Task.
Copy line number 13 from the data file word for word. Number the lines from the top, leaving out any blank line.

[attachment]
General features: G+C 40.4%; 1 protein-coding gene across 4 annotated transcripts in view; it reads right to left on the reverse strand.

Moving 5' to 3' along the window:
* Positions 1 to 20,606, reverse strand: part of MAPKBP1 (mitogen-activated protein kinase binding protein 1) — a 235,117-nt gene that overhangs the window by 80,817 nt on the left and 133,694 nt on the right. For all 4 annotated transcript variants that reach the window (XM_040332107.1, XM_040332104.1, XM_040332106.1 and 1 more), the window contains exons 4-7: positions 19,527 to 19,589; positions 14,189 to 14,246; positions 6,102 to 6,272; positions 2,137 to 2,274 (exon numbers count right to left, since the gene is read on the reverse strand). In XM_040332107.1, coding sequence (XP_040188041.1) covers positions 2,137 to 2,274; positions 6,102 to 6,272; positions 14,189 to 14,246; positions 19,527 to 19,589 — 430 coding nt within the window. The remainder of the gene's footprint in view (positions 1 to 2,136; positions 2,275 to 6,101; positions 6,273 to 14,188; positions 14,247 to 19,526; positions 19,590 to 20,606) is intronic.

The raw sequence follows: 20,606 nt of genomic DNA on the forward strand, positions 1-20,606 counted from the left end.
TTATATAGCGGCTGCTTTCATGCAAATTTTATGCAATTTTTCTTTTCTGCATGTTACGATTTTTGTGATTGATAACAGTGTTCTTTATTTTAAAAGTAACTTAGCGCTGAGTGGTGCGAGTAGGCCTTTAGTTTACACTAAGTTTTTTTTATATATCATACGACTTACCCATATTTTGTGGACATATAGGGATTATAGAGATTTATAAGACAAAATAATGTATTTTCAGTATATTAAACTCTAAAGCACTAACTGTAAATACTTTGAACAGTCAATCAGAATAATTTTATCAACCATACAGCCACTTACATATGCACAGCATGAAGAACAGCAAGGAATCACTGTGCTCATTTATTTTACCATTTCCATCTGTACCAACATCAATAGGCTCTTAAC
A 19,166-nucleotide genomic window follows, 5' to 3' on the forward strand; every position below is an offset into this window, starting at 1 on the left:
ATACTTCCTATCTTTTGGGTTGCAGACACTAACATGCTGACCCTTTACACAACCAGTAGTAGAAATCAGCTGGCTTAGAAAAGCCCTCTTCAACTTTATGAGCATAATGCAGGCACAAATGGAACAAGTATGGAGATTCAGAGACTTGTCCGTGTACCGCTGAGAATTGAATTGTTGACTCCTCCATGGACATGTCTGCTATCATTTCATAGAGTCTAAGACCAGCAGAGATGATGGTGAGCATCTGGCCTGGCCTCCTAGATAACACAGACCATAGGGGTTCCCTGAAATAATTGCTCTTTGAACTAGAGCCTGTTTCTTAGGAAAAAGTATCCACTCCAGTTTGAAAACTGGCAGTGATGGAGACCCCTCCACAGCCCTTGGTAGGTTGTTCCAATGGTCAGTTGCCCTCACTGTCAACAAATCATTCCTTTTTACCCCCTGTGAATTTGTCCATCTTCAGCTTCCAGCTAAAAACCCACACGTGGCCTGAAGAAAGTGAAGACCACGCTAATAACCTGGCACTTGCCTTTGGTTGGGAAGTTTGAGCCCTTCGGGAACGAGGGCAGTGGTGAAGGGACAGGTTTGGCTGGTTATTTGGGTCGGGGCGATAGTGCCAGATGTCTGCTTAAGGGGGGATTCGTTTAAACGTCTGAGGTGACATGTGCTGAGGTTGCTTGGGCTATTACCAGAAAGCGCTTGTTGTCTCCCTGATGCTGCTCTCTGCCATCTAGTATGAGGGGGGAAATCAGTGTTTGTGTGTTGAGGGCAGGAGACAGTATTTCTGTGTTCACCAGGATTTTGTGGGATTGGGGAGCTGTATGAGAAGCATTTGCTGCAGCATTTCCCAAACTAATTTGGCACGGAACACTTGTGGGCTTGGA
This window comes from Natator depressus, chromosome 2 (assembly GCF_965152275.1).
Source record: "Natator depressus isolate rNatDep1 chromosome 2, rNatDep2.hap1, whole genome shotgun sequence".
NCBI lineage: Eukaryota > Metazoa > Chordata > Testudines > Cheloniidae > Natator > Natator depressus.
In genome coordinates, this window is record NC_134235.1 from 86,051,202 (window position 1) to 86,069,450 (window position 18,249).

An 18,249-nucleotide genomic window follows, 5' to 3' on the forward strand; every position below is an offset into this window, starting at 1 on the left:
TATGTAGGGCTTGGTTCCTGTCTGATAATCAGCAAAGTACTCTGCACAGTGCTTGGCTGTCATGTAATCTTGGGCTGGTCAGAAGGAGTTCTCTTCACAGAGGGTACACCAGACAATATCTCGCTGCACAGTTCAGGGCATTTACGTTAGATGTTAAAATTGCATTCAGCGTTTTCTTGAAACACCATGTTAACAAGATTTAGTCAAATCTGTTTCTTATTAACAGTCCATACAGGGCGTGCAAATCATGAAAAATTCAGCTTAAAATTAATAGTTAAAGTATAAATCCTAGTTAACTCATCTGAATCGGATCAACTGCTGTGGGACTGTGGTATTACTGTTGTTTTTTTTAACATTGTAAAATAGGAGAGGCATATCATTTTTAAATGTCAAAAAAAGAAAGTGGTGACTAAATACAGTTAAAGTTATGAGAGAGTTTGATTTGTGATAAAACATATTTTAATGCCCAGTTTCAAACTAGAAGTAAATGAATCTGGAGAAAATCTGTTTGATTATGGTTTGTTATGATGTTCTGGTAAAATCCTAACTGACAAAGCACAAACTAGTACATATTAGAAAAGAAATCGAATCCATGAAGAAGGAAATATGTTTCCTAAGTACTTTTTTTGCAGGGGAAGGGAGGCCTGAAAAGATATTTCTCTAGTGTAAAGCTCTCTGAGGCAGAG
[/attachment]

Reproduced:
TATGTAGGGCTTGGTTCCTGTCTGATAATCAGCAAAGTACTCTGCACAGTGCTTGGCTGTCATGTAATCTTGGGCTGGTCAGAAGGAGTTCTCTTCACAGAGGGTACACCAGACAATATCTCGCTGCACAGTTCAGGGCATTTACGTTAGATGTTAAAATTGCATTCAGCGTTTTCTTGAAACACCATGTTAACAAGATTTAGTCAAATCTGTTTCTTATTAACAGTCCATACAGGGCGTGCAAATCATGAAAAATTCAGCTTAAAATTAATAGTTAAAGTATAAATCCTAGTTAACTCATCTGAATCGGATCAACTGCTGTGGGACTGTGGTATTACTGTTGTTTTTTTTAACATTGTAAAATAGGAGAGGCATATCATTTTTAAATGTCAAAAAAAGAAAGTGGTGACTAAATACAGTTAAAGTTATGAGAGAGTTTGATTTGTGATAAAACATATTTTAATGCCCAGTTTCAAACTAGAAGTAAATGAATCTGGAGAAAATCTGTTTGATTATGGTTTGTTATGATGTTCTGGTAAAATCCTAACTGACAAAGCACAAACTAGTACATATTAGAAAAGAAATCGAATCCATGAAGAAGGAAATATGTTTCCTAAGTACTTTTTTTGCAGGGGAAGGGAGGCCTGAAAAGATATTTCTCTAGTGTAAAGCTCTCTGAGGCAGAG